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Hydrogen bond guidance and aromatic stacking drive liquid-liquid phase separation of intrinsically disordered histidine-rich peptides

  • Gabryelczyk, Bartosz Center for Biomimetic Sensor Science, School of Materials Science and Engineering, Nanyang Technological University (NTU), 50 Nanyang Drive, Singapore - Department of Bioproducts and Biosystems, School of Chemical Engineering, Aalto University, Espoo, Finland
  • Cai, Hao Center for Biomimetic Sensor Science, School of Materials Science and Engineering, Nanyang Technological University (NTU), 50 Nanyang Drive, Singapore -
  • Shi, Xiangyan School of Physical and Mathematical Sciences, NTU, 21 Nanyang Link, Singapore -
  • Sun, Yue Center for Biomimetic Sensor Science, School of Materials Science and Engineering, Nanyang Technological University (NTU), 50 Nanyang Drive, Singapore
  • Swinkels, Piet J.M. Center for Biomimetic Sensor Science, School of Materials Science and Engineering, Nanyang Technological University (NTU), 50 Nanyang Drive, Singapore - Physical Chemistry and Soft Matter, Wageningen University, Netherlands
  • Salentinig, Stefan Laboratory for Biointerfaces, Department Materials Meet Life, EMPA, St-Gallen, Switzerland - Department of Chemistry, University of Fribourg, Switzerland
  • Pervushin, Konstantin School of Biological Sciences, NTU, Singapore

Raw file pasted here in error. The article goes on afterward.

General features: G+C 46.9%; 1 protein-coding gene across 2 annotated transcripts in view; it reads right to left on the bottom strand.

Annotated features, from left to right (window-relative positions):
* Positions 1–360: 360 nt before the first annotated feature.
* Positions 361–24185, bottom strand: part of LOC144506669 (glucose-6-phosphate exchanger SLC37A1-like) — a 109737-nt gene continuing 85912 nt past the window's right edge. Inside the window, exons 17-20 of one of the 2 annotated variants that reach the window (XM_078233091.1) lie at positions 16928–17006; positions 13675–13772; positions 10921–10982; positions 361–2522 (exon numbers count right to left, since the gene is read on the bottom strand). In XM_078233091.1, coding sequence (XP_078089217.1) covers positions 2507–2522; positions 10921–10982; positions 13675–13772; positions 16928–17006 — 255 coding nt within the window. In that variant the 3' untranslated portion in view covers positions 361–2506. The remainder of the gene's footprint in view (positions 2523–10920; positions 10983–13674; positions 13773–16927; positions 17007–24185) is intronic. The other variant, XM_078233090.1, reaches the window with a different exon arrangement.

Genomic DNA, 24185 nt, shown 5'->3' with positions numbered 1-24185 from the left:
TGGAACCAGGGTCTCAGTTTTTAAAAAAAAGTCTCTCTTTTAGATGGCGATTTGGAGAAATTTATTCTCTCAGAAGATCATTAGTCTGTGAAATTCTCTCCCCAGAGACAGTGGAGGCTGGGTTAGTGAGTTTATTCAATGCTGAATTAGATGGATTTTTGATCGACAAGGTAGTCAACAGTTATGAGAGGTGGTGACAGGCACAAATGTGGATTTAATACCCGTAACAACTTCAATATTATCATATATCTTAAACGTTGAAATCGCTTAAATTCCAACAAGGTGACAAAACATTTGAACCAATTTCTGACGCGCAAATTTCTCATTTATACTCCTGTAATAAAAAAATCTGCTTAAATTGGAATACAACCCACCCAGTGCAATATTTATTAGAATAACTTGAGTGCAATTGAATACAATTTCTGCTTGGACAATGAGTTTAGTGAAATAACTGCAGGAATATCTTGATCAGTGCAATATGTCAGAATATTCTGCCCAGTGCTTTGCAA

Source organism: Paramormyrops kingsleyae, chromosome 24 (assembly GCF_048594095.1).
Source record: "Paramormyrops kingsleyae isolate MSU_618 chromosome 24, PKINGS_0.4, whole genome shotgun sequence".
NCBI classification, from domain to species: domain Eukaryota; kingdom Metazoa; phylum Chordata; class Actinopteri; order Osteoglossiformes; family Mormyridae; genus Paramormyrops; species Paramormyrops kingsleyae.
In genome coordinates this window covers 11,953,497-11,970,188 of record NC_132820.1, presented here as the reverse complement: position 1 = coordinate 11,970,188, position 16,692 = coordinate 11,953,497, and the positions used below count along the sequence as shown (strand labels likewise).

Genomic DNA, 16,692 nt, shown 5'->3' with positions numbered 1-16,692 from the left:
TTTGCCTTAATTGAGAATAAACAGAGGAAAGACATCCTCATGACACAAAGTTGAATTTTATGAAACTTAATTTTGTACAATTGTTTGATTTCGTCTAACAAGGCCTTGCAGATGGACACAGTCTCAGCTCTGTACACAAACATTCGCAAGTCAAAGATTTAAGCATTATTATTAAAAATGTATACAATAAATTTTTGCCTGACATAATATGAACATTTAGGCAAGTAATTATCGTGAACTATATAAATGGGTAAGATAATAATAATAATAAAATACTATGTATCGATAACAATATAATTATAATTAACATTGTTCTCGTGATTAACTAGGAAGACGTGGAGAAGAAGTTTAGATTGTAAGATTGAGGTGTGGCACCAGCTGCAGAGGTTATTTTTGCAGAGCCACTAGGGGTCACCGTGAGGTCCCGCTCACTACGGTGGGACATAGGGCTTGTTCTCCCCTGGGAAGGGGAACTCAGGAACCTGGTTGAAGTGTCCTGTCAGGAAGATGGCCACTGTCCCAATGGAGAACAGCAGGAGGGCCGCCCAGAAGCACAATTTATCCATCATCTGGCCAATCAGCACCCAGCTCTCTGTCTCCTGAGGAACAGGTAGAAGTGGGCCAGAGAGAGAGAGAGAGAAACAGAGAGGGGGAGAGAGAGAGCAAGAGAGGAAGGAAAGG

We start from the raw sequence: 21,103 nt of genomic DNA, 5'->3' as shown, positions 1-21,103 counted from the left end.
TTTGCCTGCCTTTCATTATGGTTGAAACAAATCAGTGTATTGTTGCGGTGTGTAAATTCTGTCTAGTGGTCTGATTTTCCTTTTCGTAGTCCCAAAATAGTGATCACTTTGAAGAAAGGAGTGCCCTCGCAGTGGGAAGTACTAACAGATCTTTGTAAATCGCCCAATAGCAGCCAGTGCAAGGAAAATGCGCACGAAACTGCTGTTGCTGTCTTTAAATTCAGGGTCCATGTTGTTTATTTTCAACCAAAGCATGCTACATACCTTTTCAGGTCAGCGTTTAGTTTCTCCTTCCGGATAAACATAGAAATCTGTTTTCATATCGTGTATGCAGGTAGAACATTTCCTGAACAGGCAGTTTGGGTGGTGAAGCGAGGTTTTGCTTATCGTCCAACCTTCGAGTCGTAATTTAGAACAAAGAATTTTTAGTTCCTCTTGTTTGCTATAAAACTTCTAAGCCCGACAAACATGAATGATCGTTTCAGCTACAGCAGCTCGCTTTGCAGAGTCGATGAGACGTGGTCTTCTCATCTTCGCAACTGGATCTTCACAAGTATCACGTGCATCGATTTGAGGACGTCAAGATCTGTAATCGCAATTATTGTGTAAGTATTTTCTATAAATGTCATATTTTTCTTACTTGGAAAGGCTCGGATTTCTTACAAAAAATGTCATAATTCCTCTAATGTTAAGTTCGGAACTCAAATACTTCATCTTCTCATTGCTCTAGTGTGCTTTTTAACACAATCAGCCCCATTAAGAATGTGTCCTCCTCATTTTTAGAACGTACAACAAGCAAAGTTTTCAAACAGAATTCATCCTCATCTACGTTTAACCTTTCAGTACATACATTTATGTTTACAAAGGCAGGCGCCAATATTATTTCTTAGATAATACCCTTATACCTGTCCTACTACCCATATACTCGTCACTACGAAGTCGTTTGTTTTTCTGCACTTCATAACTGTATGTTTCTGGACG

• Miserez, Ali Center for Biomimetic Sensor Science, School of Materials Science and Engineering, Nanyang Technological University (NTU), 50 Nanyang Drive, Singapore - School of Biological Sciences, NTU, Singapore
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    29.11.2019
Published in:
  • Nature Communications. - 2019, vol. 10, no. 1, p. 1–12
English Liquid-liquid phase separation (LLPS) of intrinsically disordered proteins (IDPs) is involved in both intracellular membraneless organelles and extracellular tissues. Despite growing understanding of LLPS, molecular-level mechanisms behind this process are still not fully established. Here, we use histidine-rich squid beak proteins (HBPs) as model IDPs to shed light on molecular interactions governing LLPS. We show that LLPS of HBPs is mediated though specific modular repeats. The morphology of separated phases (liquid-like versus hydrogels) correlates with the repeats’ hydrophobicity. Solution-state NMR indicates that LLPS is a multistep process initiated by deprotonation of histidine residues, followed by transient hydrogen bonding with tyrosine, and eventually by hydrophobic interactions. The microdroplets are stabilized by aromatic clustering of tyrosine residues exhibiting restricted molecular mobility in the nano-to-microsecond timescale according to solid- state NMR experiments. Our findings provide guidelines to rationally design pH- responsive peptides with LLPS ability for various applications, including bioinspired protocells and smart drug-delivery systems.
Faculty
Faculté des sciences et de médecine
Department
Département de Chimie
Language
  • English
Classification
Chemistry
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https://folia.unifr.ch/unifr/documents/308265
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